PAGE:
When building web applications, there are many different tools that developers can use to optimise performance. One important group of tools are message brokers, such as RabbitMQ. But what is RabbitMQ, and how does it help performance?
Well, before we look at the benefits of using a Rabbit MQ server, we need to understand what a distributed computing system and broker is, and how they interact.
What is distributed computing?
Unlike standard computing models, a distributed computing model is one where multiple computers operate in a network. This allows them to interact with each other as well as share tasks and components.
Machines in this network communicate by passing messages, and one way of doing this is through message queues. These queues use what's called a message broker to quickly and easily manage the demand between computers for maximum efficiency.
What is a message broker?
In simple terms, a message broker ‘sits’ between the machines in a distributed computing system process flow. Instead of each machine passing messages directly to each other, the messages are first sent to a message broker, like RabbitMQ, which then orders the messages into an optimised queue. These messages are then passed on to the relevant receiving machines when those machines are ready to process the messages.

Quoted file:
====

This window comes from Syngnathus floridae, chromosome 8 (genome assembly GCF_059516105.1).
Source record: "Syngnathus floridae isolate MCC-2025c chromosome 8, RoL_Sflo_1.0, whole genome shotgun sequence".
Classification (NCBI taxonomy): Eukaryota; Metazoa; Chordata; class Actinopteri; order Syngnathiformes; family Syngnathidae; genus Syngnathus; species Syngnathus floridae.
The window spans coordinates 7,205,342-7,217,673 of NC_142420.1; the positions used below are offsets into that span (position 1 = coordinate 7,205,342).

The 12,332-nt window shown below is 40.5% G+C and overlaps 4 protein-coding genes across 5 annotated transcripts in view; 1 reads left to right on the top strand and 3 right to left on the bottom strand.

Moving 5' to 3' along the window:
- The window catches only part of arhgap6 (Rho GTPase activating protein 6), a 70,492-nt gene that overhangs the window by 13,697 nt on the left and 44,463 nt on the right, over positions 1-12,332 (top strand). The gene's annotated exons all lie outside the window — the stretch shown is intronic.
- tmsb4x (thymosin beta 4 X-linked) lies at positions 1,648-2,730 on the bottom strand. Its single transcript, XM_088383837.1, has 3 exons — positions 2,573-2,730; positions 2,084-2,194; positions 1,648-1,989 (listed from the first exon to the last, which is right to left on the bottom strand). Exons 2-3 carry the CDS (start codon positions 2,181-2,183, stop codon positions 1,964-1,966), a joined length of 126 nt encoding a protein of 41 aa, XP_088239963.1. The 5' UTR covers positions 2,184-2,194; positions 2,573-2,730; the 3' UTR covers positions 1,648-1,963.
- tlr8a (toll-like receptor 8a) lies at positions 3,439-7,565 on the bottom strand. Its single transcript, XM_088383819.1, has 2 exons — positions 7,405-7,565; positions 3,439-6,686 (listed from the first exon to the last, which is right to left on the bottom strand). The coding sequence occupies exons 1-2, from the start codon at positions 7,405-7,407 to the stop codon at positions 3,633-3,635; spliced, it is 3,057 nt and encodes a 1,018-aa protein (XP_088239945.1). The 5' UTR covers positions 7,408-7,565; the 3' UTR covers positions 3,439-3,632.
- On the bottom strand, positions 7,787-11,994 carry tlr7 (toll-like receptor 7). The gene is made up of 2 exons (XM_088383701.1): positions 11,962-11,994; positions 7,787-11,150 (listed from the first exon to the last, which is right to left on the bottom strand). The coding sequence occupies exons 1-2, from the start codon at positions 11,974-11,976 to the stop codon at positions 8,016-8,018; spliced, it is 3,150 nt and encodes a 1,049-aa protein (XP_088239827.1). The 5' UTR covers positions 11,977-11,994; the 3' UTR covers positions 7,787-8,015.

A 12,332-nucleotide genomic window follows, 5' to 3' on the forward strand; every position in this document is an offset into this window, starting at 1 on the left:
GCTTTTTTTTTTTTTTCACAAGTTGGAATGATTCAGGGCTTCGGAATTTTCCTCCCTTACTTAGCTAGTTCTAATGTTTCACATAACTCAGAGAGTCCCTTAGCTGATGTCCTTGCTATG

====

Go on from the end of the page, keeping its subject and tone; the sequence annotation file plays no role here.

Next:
In this context, a message might be a command to process an order, run a specified task, pull requests made to a database, or to simply send an email.
Within this network, the machine that sends the original message is called the ‘producer’, while the machine that receives the message is the ‘consumer’. The 'broker' is the bit in the middle, the machine that brings the 'producer' and 'consumer' together.